The lifting of health restrictions along with the rollout of the national vaccination programme has triggered a major resurgence in business confidence. That's according to a survey by the Institute of Directors (IoD) in Ireland.
It found that 61 per cent of directors were “more optimistic” with regard to the Irish economy in the second quarter compared with 30 per cent in the first quarter, when the Government’s vaccination programme got off to a stuttering start.
The IoD study suggest that 71 per cent of business leaders believed the financial performance of their respective organisations would improve in the following quarter, compared with just 44 per cent previously.
"We are seeing a resurgence of optimism among business leaders," IoD chief executive Maura Quinn said.
“ The lifting of many public health restrictions in recent months along with the rollout of the national vaccination programme are playing their part,” she said.
“Crucially, these positive developments are being mirrored in our key overseas markets and our research reveals optimism with regard to potential market growth opportunities in the EU and US markets, in particular,” Ms Quinn said.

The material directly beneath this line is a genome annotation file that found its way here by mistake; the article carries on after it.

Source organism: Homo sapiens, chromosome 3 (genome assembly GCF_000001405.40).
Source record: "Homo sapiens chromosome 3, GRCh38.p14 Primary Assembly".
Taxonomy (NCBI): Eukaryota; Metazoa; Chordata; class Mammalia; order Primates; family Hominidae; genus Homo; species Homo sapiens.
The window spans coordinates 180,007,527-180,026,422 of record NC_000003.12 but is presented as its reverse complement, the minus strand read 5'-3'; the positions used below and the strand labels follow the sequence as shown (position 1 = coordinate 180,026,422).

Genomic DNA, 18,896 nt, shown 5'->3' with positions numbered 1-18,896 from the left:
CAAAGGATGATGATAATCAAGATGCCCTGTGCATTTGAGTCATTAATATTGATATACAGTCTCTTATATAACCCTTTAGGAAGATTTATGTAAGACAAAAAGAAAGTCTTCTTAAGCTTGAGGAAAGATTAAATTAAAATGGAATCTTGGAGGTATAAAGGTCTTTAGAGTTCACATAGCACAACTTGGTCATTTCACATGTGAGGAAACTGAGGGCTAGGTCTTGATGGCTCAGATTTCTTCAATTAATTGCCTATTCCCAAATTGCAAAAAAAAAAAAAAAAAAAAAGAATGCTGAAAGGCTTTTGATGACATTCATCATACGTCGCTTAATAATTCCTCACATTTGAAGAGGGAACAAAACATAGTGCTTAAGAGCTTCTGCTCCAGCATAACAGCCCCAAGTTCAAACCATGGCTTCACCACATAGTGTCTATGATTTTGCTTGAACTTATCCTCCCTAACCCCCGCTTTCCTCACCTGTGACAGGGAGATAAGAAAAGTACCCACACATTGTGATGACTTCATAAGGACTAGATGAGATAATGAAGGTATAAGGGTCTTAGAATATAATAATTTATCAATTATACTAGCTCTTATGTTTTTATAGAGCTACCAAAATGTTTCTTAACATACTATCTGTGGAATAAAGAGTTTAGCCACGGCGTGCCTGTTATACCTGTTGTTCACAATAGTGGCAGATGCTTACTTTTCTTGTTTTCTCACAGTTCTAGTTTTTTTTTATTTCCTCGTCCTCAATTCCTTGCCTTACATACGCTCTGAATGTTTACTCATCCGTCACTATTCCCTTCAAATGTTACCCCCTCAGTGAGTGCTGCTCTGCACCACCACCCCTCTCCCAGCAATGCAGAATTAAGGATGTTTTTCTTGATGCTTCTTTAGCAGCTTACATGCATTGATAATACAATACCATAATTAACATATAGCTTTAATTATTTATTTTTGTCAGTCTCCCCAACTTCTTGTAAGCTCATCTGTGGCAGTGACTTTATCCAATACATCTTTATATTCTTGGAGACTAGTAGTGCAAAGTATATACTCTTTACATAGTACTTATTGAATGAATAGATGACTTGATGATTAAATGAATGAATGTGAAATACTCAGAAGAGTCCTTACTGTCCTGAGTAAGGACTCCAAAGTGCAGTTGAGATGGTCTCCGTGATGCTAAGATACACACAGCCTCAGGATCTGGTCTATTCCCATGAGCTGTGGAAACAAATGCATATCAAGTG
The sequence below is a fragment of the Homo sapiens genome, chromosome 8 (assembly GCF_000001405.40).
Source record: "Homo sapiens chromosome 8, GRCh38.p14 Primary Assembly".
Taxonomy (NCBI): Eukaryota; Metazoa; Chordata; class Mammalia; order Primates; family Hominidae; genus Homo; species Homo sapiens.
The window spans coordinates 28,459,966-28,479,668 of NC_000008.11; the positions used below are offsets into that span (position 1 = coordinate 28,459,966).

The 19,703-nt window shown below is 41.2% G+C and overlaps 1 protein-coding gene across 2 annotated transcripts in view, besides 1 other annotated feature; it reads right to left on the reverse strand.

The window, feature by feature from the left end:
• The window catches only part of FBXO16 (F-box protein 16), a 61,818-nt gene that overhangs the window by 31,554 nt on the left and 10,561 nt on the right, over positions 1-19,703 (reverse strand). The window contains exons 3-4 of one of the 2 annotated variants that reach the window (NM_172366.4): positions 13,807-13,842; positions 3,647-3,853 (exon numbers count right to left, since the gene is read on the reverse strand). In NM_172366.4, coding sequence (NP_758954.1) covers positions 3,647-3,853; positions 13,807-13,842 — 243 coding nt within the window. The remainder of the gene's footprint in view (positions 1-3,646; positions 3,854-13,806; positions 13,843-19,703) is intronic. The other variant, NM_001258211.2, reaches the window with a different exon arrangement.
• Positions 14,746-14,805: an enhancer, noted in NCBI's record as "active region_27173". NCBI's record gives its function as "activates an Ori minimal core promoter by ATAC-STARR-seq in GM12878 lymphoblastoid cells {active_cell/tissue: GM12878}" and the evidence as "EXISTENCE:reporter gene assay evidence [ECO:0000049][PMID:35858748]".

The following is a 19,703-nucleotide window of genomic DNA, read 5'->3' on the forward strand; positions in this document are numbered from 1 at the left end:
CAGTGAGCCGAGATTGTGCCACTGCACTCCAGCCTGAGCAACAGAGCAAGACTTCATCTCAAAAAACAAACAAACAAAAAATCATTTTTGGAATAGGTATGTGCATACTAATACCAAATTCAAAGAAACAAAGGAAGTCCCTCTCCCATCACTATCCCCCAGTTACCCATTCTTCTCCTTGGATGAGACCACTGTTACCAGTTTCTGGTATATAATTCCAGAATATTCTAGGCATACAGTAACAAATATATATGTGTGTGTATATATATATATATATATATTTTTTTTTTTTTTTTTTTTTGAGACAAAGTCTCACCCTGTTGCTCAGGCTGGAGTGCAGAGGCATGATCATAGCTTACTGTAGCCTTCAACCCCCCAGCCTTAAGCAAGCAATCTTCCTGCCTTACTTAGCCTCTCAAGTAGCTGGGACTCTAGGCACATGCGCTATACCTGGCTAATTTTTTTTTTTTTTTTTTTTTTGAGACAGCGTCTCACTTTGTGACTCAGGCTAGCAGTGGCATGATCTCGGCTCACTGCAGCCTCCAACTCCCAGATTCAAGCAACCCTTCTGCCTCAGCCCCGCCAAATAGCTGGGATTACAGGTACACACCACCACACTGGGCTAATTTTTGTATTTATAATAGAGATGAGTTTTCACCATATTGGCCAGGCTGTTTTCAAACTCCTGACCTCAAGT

“That positivity is also reflected in the finding that only 3 per cent of respondents signified that they were not expecting any growth in market opportunities during the third quarter of the year. Many of the trends in our research findings have an upward trajectory, which is good news,” she added.
The IoD survey, which was based on the opinions of 226 business directors here in late June and early July, also found that the effect of the Government’s performance on consumer confidence and on business decision-making has seen marked increases in positive sentiment.
With respect to consumer confidence, 49 per cent of business leaders believe the effect of the Government’s performance to be positive, up from 17 per cent previously.
In relation to the effect of the Government’s performance on decision-making, 38 per cent of business leaders believed it to be positive, also up from 17 per cent.
It was notable, however, that 40 per cent of the survey respondents judged the impact of the Government’s performance on their decision-making as having “no effect”.